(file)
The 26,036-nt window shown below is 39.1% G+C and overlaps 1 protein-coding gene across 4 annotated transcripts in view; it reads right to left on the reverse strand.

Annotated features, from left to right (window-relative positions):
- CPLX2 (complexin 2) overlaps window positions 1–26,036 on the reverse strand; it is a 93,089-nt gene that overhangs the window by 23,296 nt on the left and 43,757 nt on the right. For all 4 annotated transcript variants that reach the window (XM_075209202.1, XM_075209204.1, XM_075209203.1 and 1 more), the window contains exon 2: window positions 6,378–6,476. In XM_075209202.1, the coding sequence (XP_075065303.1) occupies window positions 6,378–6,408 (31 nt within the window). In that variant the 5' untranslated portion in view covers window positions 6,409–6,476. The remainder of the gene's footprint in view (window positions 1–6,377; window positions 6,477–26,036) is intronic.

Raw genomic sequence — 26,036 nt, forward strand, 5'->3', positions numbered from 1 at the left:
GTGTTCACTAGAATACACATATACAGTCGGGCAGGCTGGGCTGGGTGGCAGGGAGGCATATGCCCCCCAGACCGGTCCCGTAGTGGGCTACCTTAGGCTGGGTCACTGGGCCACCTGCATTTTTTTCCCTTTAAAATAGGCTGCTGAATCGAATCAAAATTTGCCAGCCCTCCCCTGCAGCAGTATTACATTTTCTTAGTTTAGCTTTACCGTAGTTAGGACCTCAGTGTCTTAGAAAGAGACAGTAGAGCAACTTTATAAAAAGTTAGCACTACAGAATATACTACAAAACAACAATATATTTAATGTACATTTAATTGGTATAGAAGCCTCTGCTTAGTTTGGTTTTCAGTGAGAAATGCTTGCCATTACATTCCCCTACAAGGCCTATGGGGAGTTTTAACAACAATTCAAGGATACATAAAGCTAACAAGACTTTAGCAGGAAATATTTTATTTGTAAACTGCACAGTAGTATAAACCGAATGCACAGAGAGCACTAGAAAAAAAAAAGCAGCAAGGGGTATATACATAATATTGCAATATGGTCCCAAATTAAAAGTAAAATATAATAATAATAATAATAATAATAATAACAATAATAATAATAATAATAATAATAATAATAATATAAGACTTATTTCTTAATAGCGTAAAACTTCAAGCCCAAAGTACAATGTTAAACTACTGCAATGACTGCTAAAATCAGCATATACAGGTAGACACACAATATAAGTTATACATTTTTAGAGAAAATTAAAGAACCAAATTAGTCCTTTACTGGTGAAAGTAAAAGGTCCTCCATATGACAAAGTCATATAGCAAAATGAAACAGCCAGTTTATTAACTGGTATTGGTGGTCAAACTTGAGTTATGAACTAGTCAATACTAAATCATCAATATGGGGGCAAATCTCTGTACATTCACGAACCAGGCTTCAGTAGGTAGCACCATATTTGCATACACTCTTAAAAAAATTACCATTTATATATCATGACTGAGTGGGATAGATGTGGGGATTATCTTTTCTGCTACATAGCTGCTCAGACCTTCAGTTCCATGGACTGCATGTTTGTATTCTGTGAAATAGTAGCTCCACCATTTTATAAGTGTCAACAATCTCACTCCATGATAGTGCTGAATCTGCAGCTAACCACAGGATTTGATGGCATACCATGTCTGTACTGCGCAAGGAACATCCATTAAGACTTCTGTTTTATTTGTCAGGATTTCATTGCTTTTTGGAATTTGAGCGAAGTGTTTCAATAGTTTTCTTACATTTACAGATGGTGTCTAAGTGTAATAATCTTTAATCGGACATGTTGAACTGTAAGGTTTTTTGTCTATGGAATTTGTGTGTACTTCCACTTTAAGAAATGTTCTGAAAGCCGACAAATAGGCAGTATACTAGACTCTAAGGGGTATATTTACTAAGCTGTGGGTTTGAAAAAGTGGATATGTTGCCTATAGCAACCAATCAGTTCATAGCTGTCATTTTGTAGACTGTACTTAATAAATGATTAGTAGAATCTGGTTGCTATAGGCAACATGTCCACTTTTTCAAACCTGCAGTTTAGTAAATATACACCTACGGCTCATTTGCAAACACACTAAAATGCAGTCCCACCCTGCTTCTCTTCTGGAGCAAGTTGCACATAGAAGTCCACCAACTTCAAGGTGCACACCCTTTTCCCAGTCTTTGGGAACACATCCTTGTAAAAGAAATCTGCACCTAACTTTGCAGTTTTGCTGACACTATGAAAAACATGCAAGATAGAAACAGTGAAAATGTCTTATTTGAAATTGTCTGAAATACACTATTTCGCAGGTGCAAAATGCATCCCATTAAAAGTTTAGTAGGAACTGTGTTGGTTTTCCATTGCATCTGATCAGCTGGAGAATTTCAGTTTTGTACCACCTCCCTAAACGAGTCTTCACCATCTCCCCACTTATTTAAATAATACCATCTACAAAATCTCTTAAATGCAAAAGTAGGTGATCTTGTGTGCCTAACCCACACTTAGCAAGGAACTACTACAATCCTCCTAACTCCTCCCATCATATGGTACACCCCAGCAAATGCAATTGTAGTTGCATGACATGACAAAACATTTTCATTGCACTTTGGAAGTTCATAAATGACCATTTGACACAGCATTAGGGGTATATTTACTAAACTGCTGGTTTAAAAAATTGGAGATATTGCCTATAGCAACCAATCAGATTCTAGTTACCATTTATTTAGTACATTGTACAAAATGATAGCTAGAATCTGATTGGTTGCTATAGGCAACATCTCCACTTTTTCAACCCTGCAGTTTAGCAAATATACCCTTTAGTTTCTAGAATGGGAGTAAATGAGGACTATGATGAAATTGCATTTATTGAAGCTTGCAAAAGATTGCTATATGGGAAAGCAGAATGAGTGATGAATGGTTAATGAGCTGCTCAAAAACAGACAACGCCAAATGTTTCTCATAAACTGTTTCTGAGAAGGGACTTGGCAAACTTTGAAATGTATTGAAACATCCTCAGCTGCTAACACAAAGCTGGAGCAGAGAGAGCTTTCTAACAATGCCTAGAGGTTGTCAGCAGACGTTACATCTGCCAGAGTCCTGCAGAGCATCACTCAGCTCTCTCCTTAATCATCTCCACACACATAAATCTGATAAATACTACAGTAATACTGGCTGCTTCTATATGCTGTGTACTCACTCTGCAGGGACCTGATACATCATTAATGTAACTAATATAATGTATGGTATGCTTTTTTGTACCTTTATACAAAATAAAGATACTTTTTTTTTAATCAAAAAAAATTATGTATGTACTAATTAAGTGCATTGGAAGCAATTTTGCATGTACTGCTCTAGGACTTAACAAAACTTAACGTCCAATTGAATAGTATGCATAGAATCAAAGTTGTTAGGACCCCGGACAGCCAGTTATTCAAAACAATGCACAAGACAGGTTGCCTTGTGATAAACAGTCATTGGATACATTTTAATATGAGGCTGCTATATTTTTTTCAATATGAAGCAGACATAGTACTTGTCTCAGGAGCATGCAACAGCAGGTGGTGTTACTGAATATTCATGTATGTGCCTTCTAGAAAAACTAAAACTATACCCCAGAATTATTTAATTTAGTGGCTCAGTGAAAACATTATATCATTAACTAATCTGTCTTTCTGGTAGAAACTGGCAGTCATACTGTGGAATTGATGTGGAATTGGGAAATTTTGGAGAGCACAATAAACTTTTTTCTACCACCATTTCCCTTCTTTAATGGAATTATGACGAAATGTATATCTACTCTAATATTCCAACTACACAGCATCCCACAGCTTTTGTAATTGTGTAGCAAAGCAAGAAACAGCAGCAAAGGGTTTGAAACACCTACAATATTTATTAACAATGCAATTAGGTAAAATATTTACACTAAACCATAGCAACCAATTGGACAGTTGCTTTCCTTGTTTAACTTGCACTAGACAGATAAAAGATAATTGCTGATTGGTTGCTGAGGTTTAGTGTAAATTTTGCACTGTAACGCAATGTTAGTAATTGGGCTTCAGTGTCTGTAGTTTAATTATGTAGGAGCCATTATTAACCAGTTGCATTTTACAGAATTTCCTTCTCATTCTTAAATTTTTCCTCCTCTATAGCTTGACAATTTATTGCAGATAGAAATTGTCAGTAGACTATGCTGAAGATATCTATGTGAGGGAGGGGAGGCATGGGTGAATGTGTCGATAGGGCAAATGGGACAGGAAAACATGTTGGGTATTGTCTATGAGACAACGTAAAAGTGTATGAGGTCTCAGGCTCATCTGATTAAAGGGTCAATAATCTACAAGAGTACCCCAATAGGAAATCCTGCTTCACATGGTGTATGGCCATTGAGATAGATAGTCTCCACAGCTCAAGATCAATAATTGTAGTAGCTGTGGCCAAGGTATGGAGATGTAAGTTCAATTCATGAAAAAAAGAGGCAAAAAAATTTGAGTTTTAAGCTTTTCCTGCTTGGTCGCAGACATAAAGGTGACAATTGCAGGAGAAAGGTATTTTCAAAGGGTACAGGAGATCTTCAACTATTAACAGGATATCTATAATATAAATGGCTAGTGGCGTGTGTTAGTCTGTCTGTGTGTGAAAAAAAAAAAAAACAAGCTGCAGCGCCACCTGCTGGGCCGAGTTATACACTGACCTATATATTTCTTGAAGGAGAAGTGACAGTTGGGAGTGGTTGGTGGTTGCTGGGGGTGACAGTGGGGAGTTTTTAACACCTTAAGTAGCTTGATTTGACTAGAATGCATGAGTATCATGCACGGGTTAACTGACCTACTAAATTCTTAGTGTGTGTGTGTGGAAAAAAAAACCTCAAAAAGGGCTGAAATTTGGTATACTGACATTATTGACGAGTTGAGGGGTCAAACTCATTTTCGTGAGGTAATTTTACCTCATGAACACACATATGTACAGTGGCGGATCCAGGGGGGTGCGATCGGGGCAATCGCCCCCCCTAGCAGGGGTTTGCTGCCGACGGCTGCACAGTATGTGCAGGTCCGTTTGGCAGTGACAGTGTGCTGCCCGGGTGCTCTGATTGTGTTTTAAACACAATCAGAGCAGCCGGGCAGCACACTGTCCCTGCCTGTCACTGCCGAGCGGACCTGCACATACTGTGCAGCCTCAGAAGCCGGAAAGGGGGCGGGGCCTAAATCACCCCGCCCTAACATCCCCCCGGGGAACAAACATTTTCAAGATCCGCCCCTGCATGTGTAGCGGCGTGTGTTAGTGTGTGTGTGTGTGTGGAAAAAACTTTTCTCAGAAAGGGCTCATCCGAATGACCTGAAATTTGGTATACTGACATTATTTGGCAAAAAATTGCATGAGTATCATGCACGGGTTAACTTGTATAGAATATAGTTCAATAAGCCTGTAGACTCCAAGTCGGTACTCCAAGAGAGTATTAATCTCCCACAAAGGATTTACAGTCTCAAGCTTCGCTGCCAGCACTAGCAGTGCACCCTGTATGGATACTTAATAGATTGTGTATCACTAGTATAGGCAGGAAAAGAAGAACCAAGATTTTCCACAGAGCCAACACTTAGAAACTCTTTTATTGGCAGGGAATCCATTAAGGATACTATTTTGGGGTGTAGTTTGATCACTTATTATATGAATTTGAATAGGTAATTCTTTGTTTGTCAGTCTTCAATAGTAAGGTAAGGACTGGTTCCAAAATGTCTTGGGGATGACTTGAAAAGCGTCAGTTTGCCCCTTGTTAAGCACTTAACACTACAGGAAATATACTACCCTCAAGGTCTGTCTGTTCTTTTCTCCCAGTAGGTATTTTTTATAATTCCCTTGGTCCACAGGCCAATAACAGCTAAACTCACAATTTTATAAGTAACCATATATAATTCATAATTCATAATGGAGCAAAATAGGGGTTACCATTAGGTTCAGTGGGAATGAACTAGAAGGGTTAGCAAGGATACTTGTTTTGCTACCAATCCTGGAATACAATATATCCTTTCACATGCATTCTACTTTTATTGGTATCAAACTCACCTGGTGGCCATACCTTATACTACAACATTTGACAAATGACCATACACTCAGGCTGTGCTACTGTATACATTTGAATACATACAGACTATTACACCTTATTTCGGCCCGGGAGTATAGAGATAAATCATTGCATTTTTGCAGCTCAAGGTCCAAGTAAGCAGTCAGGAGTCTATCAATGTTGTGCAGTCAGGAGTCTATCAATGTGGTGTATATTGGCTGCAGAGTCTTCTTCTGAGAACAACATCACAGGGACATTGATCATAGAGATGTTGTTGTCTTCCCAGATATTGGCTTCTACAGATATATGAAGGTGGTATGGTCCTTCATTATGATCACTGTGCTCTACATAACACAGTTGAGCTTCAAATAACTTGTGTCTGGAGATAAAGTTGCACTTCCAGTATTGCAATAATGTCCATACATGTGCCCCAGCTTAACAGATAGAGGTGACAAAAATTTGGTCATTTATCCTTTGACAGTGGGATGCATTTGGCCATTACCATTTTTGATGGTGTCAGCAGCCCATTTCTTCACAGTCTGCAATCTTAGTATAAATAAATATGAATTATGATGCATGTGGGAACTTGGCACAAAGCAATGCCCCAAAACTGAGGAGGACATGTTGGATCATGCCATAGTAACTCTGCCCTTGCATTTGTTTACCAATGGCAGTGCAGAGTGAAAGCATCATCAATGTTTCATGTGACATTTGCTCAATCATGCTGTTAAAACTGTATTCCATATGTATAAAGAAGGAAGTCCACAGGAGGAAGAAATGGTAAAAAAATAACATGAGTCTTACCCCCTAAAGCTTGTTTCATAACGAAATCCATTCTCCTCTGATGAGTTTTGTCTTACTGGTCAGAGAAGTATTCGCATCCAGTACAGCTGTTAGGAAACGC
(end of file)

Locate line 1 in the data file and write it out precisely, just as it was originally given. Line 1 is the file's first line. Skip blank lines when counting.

The 26,036-nt window shown below is 39.1% G+C and overlaps 1 protein-coding gene across 4 annotated transcripts in view; it reads right to left on the reverse strand.